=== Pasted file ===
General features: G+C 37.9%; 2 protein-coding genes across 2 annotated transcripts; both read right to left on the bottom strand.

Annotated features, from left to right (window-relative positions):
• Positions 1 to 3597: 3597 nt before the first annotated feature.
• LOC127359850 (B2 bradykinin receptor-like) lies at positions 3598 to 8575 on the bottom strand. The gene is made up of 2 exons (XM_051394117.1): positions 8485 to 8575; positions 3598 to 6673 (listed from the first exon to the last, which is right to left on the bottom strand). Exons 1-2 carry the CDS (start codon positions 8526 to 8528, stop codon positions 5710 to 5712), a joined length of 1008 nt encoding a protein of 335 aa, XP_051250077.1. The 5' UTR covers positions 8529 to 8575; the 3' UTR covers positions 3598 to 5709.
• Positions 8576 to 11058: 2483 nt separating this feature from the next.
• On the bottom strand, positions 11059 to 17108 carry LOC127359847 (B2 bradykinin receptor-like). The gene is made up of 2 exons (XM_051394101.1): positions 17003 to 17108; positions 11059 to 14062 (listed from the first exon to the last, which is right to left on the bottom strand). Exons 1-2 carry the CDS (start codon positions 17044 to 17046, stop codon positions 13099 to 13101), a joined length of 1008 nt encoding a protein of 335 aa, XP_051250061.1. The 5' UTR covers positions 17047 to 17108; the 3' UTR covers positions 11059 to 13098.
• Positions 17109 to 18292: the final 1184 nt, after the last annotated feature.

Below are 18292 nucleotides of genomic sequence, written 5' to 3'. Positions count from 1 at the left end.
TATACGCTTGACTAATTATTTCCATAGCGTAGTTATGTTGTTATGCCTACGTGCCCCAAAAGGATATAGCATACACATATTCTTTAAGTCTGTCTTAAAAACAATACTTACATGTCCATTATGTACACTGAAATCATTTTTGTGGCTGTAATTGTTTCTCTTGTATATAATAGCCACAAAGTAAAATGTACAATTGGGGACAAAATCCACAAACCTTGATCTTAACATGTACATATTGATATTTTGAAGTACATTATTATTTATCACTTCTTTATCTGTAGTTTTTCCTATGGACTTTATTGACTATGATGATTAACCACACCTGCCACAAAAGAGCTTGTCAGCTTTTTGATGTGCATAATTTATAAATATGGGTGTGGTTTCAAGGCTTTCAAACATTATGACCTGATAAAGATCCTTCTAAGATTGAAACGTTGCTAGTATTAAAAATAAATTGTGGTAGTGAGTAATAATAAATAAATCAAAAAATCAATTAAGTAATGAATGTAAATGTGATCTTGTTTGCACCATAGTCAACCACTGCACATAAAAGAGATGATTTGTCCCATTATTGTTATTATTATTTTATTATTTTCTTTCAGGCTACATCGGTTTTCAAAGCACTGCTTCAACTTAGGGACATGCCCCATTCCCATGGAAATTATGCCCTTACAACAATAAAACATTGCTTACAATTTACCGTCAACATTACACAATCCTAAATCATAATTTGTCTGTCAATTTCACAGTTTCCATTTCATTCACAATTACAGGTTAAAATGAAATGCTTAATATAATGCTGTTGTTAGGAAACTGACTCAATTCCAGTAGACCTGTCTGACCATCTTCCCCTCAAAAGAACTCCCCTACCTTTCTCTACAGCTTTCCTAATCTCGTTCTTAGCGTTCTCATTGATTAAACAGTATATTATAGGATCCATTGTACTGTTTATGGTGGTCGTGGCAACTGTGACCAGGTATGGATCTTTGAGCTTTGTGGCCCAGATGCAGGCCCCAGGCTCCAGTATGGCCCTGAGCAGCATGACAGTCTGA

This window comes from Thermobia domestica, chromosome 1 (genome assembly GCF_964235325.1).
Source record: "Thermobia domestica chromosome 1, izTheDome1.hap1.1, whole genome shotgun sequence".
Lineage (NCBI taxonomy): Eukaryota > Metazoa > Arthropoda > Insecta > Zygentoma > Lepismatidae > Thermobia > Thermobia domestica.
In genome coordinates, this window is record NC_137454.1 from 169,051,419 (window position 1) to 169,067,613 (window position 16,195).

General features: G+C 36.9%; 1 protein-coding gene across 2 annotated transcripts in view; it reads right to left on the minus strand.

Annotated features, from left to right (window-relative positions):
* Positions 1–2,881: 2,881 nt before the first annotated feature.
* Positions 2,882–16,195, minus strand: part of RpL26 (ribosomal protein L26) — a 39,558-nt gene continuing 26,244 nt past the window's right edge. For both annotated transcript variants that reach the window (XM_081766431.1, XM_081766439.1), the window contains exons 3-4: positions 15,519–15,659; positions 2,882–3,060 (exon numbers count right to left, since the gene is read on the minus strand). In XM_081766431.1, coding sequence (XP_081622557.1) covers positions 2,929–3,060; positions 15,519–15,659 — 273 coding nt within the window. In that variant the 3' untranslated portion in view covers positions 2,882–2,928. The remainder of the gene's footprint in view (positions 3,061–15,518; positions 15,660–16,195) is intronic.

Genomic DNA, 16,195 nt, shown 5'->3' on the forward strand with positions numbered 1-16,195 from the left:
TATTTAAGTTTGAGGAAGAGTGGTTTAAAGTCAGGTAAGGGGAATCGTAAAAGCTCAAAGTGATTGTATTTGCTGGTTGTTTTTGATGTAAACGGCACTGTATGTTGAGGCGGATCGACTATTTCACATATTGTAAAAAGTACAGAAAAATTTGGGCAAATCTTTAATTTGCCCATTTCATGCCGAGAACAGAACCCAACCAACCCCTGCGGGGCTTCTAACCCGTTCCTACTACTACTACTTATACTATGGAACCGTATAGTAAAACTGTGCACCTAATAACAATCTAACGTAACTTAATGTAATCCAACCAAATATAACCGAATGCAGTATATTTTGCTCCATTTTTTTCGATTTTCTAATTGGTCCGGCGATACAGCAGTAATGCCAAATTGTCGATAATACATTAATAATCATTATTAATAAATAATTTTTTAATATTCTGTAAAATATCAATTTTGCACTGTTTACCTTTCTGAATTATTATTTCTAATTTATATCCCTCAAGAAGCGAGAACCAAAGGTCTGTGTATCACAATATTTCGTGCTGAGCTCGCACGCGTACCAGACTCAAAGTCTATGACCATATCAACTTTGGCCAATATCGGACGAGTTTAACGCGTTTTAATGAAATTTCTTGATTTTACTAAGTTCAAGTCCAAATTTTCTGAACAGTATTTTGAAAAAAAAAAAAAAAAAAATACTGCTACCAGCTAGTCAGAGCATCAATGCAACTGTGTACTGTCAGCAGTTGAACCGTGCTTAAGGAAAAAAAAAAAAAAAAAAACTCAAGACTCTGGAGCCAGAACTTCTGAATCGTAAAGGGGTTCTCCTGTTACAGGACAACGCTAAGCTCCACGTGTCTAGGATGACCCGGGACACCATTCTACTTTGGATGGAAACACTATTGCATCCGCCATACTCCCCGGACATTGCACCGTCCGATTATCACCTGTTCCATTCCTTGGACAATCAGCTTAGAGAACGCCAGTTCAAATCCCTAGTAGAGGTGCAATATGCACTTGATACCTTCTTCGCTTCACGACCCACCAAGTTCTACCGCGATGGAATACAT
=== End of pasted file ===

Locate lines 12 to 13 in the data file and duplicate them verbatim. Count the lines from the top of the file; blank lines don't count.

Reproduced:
Lineage (NCBI taxonomy): Eukaryota > Metazoa > Arthropoda > Insecta > Zygentoma > Lepismatidae > Thermobia > Thermobia domestica.
In genome coordinates, this window is record NC_137454.1 from 169,051,419 (window position 1) to 169,067,613 (window position 16,195).